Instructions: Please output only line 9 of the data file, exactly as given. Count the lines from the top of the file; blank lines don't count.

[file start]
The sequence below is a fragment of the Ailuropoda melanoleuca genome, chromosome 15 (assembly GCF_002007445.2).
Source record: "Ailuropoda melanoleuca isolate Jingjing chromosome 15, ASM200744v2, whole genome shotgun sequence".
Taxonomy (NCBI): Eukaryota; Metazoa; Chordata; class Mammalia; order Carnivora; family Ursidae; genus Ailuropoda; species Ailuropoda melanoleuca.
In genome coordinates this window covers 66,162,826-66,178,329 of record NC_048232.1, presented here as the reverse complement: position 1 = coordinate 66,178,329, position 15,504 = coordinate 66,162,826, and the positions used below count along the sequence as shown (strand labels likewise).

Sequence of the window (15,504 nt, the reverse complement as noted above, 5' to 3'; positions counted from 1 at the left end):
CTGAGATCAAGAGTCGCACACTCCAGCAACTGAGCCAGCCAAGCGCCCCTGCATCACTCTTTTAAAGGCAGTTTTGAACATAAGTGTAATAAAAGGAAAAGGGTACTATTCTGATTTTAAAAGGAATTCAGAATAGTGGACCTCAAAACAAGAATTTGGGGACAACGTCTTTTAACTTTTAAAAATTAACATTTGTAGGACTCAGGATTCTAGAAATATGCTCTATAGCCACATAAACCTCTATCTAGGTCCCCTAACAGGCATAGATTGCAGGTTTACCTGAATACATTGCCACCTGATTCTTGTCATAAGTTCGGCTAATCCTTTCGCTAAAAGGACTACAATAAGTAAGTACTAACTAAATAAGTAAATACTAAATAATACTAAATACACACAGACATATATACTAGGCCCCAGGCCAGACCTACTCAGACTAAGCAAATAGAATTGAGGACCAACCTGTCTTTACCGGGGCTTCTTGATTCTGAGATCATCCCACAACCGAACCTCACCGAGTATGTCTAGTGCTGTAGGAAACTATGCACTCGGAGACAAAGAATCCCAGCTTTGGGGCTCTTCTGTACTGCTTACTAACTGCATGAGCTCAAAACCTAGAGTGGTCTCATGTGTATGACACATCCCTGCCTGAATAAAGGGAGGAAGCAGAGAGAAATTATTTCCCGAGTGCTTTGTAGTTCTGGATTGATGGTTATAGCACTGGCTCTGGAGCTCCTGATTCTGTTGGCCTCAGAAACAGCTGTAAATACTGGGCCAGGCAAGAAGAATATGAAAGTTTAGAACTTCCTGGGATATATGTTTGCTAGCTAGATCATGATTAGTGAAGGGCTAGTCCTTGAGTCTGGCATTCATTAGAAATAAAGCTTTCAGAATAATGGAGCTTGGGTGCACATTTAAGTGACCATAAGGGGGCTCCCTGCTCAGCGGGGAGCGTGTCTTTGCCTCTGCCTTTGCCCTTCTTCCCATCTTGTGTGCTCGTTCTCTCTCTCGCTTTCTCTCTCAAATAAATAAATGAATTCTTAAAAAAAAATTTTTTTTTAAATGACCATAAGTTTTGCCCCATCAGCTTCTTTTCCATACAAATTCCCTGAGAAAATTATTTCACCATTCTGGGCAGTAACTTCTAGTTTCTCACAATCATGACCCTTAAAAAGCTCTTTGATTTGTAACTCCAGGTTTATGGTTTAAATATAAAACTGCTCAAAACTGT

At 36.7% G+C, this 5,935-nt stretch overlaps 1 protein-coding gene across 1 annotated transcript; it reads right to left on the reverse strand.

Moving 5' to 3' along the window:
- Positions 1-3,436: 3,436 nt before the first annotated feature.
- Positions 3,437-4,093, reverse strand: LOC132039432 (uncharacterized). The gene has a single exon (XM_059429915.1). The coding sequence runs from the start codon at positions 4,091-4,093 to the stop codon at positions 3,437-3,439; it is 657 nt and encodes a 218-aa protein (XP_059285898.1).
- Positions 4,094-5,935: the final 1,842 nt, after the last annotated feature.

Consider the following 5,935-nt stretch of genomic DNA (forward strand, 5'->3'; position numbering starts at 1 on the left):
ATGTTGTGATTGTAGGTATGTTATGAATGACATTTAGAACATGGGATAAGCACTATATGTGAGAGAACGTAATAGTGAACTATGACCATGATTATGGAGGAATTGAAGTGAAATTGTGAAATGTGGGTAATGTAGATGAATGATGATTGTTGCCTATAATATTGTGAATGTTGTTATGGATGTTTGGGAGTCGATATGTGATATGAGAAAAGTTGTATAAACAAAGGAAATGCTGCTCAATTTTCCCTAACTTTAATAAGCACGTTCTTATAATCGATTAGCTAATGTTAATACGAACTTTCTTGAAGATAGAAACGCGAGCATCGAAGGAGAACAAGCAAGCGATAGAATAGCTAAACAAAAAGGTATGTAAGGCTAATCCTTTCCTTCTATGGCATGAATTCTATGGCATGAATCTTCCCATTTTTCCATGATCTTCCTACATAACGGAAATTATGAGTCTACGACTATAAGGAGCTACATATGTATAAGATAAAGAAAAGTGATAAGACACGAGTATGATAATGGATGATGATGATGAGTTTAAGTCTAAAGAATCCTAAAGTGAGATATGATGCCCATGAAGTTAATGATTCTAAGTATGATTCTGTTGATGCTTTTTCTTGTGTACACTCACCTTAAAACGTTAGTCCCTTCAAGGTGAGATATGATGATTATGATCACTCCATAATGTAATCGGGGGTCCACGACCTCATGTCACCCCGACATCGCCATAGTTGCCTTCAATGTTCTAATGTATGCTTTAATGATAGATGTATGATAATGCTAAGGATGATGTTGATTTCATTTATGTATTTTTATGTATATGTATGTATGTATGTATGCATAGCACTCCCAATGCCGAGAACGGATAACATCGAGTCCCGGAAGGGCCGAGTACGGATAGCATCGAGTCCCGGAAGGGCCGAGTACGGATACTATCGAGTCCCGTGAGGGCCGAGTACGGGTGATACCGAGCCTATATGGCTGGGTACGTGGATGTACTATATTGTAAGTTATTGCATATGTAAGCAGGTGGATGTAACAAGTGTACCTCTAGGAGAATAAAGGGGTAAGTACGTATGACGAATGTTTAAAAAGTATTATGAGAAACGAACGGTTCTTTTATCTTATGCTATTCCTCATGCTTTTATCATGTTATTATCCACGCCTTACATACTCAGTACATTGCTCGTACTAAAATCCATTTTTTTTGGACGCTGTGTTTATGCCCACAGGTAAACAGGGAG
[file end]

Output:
- Positions 1-3,436: 3,436 nt before the first annotated feature.